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Top 10 Brisket Rub Recipes

The Best Barbecue Rubs for Brisket

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Great barbecue brisket is built layers of flavor. Those layers start with the barbecue rub. Brisket rubs can be simple or complex. These recipes are the best I have and represent a wide range of barbecue styles. Not every rub is going to match your tastes but by browsing these recipes you are certain to find something that fits your needs perfectly.

Before you start picking out a barbecue rub for your brisket I would like to give you a few tips. First of all, how much rub do you apply. The answer is how much the meat will hold. Yes, pat dry your brisket and sprinkle with rub (no, you don't actually have to rub it on). Whatever stays on is the amount you want. The second tip is about timing. When should you apply your rub. If the rub you are using contains a lot of salt you want to apply it right before you put the brisket in the smoker. If the the rub doesn't have a lot (or any) salt then you can apply it several hours in advance to let the flavors sink in.

1. Brisket Brown Sugar Rub

Smoked barbecue brisket works great with sweet. This rub starts with brown sugar (choose a dark brown sugar for added molasses flavor) and then picks up the salt and seasoning that finish off a good rub. You can adjust the heat of this rub by choosing a hot or mild chili powder.

2. Best Odds Brisket Rub

Best Odds Brisket Rub
Regarding BBQ Inc.
This rub is built on the basics of barbecue. The combination of paprika, sugar, and salt give it the color and the flavor affect you want while the other ingredients add depth. This is a simple rub and the perfect place to start if you are new to smoking brisket. This is one of my most popular rub recipes, not just brisket rub recipe.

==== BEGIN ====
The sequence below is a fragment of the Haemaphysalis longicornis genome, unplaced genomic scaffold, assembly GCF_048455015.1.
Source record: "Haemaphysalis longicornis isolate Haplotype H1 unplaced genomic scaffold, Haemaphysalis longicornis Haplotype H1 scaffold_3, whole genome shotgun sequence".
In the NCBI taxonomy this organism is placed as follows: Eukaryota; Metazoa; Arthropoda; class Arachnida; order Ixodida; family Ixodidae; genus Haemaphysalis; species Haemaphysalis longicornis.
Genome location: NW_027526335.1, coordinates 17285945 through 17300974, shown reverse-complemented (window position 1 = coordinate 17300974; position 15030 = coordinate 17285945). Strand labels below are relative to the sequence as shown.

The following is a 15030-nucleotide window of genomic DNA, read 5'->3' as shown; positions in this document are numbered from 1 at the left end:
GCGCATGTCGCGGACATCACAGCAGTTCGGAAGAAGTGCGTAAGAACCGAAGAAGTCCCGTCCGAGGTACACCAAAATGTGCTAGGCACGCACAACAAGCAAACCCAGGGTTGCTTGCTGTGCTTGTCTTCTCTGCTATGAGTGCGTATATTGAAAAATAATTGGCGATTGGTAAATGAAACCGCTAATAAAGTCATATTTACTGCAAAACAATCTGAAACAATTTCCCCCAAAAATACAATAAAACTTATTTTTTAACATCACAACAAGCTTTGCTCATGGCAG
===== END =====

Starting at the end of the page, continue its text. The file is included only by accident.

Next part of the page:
3. Chipotle Dry Rub

Chipotle chilies add a smokey heat that is perfect for brisket. Use dried chipotles to keep this rub dry. You can buy chipotle chili powder but that costs a lot more. The choice is yours. What ties that chipotle flavor together with this rub is a hint of orange in the form of a small piece of dried orange peel.

4. Texas-Style Brisket Rub

This brisket rub has the spicy heat that makes Texas style barbecue great. You can add sugar to this rub with you want an extra heat. This rub also has a rich layer of herbs and spices that will make your brisket really stand out.

5. Barbecue Brisket Rub

This rub starts with a good portion of salt, but don't worry. By using a coarse salt it will absorb slower into the meat. This means that the brisket won't pick up too much of the saltiness. Don't apply this rub too early or the surface of the meat will begin to cure.

6. Chili Wet Rub

This is a wet rub, or as you might call it a spice paste. What ties the flavors of this barbecue rub together is a small amount of lemon juice. This acid helps break down the seasonings so that the flavors can be absorbed into the brisket. This recipe calls for hot chili powder, but you can switch to a mild one if you want to tone down the heat.

7. Kevi's Buckin' Beef Rub

This is a simple rub that combines three heats to hit the tongue in perfect proportion. By putting black pepper with cayenne (and chili powder in this case) you get a double dose of heat. I suggest that you pick a mild chili powder for this rub so that it doesn't overpower the flavor of the brisket.

8. Southwestern Wet Rub for Brisket

This is another wet rub, but this one adds the beefy flavor of Worcestershire sauce as the liquid. This is kind of like adding a beef stock to the brisket. Aside from the Worcestershire sauce, this is a very traditional barbecue brisket rub.

9. Chili Pepper Rub for Brisket

This is another basic barbecue rub for brisket. What this one adds is finely ground green chili. What you want to do is chop up the chili and then grind it into the other ingredients. By using a fresh chili you get more than just a touch of heat. The green chili adds a fresh herbal flavor that really makes this rub stand out.

10. Watch your eyes Rub

This brisket rub is loaded with heat and while it might sound a little hot, remember that spices tend to loose heat during slow, smokey cooking. If you really want to kick up the heat with this rub, use a hot chili powder.
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